After career-worst start, Brewers' Garza dominant in win over Mets
JUL 25, 2014 12:20a ET
MILWAUKEE -- Matt Garza entered his start in Washington last Saturday on a roll, which made his 42-pitch outing in which he recorded just one out and allowed five earned runs even stranger than it already was.
The right-hander made sure it was just a blip on the radar by bouncing back with a fantastic performance Thursday.
The win -- Milwaukee's fourth in a row -- gained the Brewers a half game in the National League Central standings, as their lead now stands at three games over St. Louis and Pittsburgh.
"Personally, it was just getting back to where I've been," Garza said. "Just keep pitching and keep attacking. The last outing, it was what it was. I threw good pitches but stuff kept falling. Tonight, it was ground balls to our guys and they kept most of the stuff in the yard so it was great.
"The biggest thing was I kept this thing rolling. The guys have been swinging the bat well and I got an early cushion so it was easy to keep attacking. It was one of those nights that everything clicked on offense and that made my job a lot easier."
Garza entered his outing against the Nationals with a 2.40 ERA over his previous six starts. He allowed five hits in his one-third of an inning in Washington but just one ball was hit hard. The fact he walked two batters didn't help, but Garza certainly didn't pitch as bad as his final line showed.
That left the right-hander confident he could put the worst statistical outing of his career behind him, and it showed Thursday night. Garza was on the attack from the beginning and allowed just an infield hit to Wilmer Flores and a solo home run to Lucas Duda in the seventh.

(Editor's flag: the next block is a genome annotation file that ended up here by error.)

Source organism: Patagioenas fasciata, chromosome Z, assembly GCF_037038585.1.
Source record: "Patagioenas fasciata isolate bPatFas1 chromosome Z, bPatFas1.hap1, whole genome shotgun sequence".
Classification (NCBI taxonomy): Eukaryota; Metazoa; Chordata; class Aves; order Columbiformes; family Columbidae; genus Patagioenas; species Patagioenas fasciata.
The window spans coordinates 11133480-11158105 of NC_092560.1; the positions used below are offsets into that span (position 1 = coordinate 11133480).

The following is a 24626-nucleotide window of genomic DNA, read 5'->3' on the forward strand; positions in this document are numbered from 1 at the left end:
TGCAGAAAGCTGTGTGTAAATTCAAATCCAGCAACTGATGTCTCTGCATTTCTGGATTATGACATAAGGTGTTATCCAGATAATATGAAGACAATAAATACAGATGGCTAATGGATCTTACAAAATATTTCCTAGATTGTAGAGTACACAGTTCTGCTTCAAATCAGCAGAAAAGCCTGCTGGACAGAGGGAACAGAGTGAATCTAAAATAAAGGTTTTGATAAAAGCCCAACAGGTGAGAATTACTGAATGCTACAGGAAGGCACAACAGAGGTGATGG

"He located the fastball really well," manager Ron Roenicke said. "He mixed in enough sliders and the curveball, but really his fastball was outstanding today -- good life on it, good location.
"You could see right away he was attacking the zone with the fastball. When he's good, that's what he does so well."
Facing a pitcher who had allowed three or fewer runs in six straight starts, the Brewers blew the game open in the first three innings. Jonathan Lucroy blasted a solo home run off Dillon Gee in the first, but the floodgates began to open in the second inning.
After a pair of one-out walks, Jean Segura drove in a pair of runs with a triple to the right-center gap. Carlos Gomez and Lucroy followed with RBI singles to put the Brewers up 5-0.
Back-to-back doubles from Rickie Weeks and Khris Davis made it 6-0 in the third, while a solo home run from Davis in the sixth and a 445-foot, two-run shot from Ryan Braun in the seventh added on to the rout.
"Hitting is contagious," Davis said. "Once we start popping them out of the yard it feels like everybody is going to start."
After the Brewers struggled so mightily to score runs during their stretch of 11 losses in 12 games prior to the All-Star break, Milwaukee has averaged 5.6 runs in its last eight games. It hasn't been against slouch pitchers either, as the Brewers have faced good pitching teams in Washington, Cincinnati and now the Mets.
"I don't know why," Roenicke said of the offense starting to hit again. "With the pitching staff we have, I'd hope to think the offense doesn't all go cold like we did. I think if we're more consistent with it, I would think with our staff -- we may have some bad stretches, but not have a streak where you are losing a lot in a row."
After everything seemed to go wrong for Garza and the Brewers last Saturday, things couldn't have gone better against the Mets. The offense jumped out to a fast start and eventually put the game away, while Garza didn't allow the Mets any sort of opportunity to rally.
Just like Milwaukee has put its late first-half rough patch behind it, Garza took his rough outing in Washington and put it in his rear-view mirror.
"Just have to be happy the way things turned out the way they did," Garza said. "It's easy to pitch when you have a six-run lead. It's easy to attack. Day-to-day and let's keep this thing going."
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